Expression of osteoblast genes (RUNX-2, ALP and Col-I) treated for 24 h with zoledronate, alendronate or clodronate at doses of 10-5, 10-7, or 10-9 M. MG-63 cell line (A,B,C); HOB (D,E,F). Data are expressed as ng of mRNA per average ng of housekeeping mRNAs ± SD. Data are expressed as ng of mRNA per average ng of housekeeping mRNAs ± SD. *p < 0.05, **p < 0.001(Click on the image to enlarge.)
Expression of osteoblast genes (OSX and OSC) treated for 24 h with zoledronate, alendronate or clodronate at doses of 10-5, 10-7, or 10-9 M. MG-63 cell line (A,B); HOB (C,D). Data are expressed as ng of mRNA per average ng of housekeeping mRNAs ± SD. *p < 0.05, **p < 0.001(Click on the image to enlarge.)
Expression of osteoblast genes (BMP-2, BMP-7 and VEGF) treated for 24 h with zoledronate, alendronate or clodronate at doses of 10-5, 10-7, or 10-9 M. MG-63 cell line (A,B,C); HOB (D,E,F). Data are expressed as ng of mRNA per average ng of housekeeping mRNAs ± SD. *p < 0.05, **p < 0.001(Click on the image to enlarge.)
The differentiation/maturation of osteoblastic cells follows a linear succession from osteoprogenitors to preosteoblasts, osteoblasts, and osteocytes. Osteoblasts pass through three functional stages in vivo and in vitro: proliferation, bone matrix synthesis/maturation, and mineralization. The membrane expression of specific function-related proteins (markers) has been observed on precursor cells during their differentiation [37, 38]. In the present study, low-dose BP treatment reduced the expression of BMP-2 and BMP-7. BMP-2 plays a major role in bone formation/remodeling and development and in osteoblast differentiation , inducing the expression of ALP and other osteoblastic markers and promoting calcium mineralization [40, 41]. The reduced expression of genes encoding these proteins would help to explain our previous observations on the capacity of BPs to inhibit osteoblast differentiation [6, 7].
Runx-2 is the prime marker of osteoblast differentiation. TGF-β1 represses RUNX-2 expression through Smad3 to control extracellular matrix elastic modulus, a key determinant of bone material properties [24, 42]. Col-I and ALP expression is observed in the early stage of osteoblast differentiation and persists in early and mature osteoblasts . Another essential transcription factor for osteoblast differentiation and bone formation is OSX, whose expression implies the loss of bipotentiality from preosteoblast to osteoblast and chondrocyte . Our treatment of osteoblasts with low BP doses produced a significant reduction in the gene expression of these early differentiation markers. This treatment also reduced the expression by osteoblasts of OSC, a late differentiation marker, which appears at the start of mineralization and is an osteogenic marker of the final stages of osteoblast differentiation [43,45-47].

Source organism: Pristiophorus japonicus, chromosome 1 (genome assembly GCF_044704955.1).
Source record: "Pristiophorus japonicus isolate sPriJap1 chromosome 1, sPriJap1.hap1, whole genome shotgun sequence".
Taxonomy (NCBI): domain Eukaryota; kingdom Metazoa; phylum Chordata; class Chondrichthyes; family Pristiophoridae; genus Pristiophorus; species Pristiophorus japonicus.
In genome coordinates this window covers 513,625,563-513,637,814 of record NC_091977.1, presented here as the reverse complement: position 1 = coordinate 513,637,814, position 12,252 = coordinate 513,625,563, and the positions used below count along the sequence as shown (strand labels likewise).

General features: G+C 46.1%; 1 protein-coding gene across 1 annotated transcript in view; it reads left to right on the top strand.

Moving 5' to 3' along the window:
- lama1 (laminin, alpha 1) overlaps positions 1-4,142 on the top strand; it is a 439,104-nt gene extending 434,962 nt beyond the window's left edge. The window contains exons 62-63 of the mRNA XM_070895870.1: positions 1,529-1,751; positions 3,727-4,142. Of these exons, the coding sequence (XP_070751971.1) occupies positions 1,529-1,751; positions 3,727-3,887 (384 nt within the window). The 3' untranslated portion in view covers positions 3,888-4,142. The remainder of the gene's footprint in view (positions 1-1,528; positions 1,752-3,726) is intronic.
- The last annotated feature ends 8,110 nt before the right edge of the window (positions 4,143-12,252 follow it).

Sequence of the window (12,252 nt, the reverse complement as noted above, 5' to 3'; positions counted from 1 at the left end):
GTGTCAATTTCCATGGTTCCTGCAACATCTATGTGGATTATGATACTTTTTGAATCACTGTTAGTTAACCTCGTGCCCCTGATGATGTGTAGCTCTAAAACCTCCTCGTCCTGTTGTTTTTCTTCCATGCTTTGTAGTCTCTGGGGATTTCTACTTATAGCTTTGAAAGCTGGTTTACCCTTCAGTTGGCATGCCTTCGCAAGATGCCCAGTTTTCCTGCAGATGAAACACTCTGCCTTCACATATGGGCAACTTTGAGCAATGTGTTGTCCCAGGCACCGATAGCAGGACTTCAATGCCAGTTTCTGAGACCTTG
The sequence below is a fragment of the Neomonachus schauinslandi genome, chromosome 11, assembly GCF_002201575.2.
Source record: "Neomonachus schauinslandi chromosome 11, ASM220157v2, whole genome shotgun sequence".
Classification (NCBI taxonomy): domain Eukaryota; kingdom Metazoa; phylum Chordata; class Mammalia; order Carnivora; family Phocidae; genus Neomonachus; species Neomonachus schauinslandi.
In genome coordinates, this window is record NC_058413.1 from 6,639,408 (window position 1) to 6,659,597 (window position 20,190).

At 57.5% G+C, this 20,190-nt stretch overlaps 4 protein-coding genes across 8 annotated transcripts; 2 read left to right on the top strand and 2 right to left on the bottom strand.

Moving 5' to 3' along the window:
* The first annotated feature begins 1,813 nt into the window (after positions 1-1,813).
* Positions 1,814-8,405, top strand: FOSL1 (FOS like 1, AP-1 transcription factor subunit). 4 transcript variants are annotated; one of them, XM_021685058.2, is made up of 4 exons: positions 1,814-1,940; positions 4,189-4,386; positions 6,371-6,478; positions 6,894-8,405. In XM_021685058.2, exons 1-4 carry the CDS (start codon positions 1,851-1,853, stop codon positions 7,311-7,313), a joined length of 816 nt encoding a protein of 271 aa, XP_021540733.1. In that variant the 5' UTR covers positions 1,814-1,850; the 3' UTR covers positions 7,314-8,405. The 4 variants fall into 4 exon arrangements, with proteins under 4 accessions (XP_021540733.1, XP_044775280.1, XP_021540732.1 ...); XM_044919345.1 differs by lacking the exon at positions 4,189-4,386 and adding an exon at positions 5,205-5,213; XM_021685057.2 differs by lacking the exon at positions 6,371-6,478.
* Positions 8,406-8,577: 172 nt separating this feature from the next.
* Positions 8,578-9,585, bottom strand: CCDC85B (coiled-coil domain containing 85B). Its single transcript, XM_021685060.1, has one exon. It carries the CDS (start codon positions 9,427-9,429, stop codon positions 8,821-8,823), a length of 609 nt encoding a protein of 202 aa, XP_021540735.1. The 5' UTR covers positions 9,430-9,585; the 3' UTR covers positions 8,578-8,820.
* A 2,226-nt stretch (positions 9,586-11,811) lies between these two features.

Osteonecrosis of the jaw related to alterations in angiogenesis was recently described in cancer patients treated with bevacizumab, an anti-angiogenic agent that inhibits VEGF, leading the American Association of Oral and Maxillofacial Surgeons (AAOMS) to update the term “BRONJ” to “medication-related osteonecrosis of the jaw” (MRONJ). The expression and production of pro-angiogenic factors such as VEGF and angiopoietin (ANG), which affect endothelial cell growth, migration, and vessel formation in many tissues, also play an important role in regulating vascular growth in the skeleton [49, 50]. These factors are produced by osteoblasts and osteocytes, among other bone cells [51, 52]. Although some authors have reported reduced VEGF expression in BP-treated osteoblasts [53, 54], we observed a significant increase in VEGF production after 24 h of treatment with low BP doses, which may be related to the increased TGF-β expression observed. Thus, it was recently reported that TGF‑β1 stimulates VEGF synthesis in osteoblast‑like MC3T3‑E1 cells via Smad‑independent pathways, including p38 mitogen‑activated protein (MAP) kinase, p44/p42 MAP kinase, and stress‑activated protein kinase/c‑Jun N‑terminal kinase (SAPK/JNK) pathways, [55, 56].
These data and previous reports demonstrate the importance of dosage in the effect of BPs on osteoblasts [4-7]. Thus, low doses increase the proliferation and reduce the differentiation capacity of osteoblasts [6, 7]; whereas high doses lead their death by apoptosis . Although therapeutic doses of BPs are low, high concentrations can accumulate in bone over long-term treatments but are inactivated by binding with hydroxyapatite; hence, medium acidification from infection can favor a new release and activation of BP that remains bound to hydroxyapatite crystals [57, 58], with the aforementioned consequences.
Within the limitations of an in vitro study, the results of gene expression in this study are relevant, although it would be interesting to perform more studies to show the effect of bisphosphonates on the protein expression of the genes studied.
In conclusion, the results of this in vitro study of HOBS and MG-63 cell lines indicate that low BP doses can significantly affect the expression of genes essential for osteoblast growth and differentiation and of genes involved in regulating osteoblast-osteoclast interaction, possibly by increasing TGF-β1 production. These findings suggest that osteoblasts may play an important role in BRONJ development, without ruling out other factors.
The authors have declared that no competing interest exists.
1. Fleisch H. Bisphosphonates: mechanisms of action. Endocr Rev. 1998;19:80-100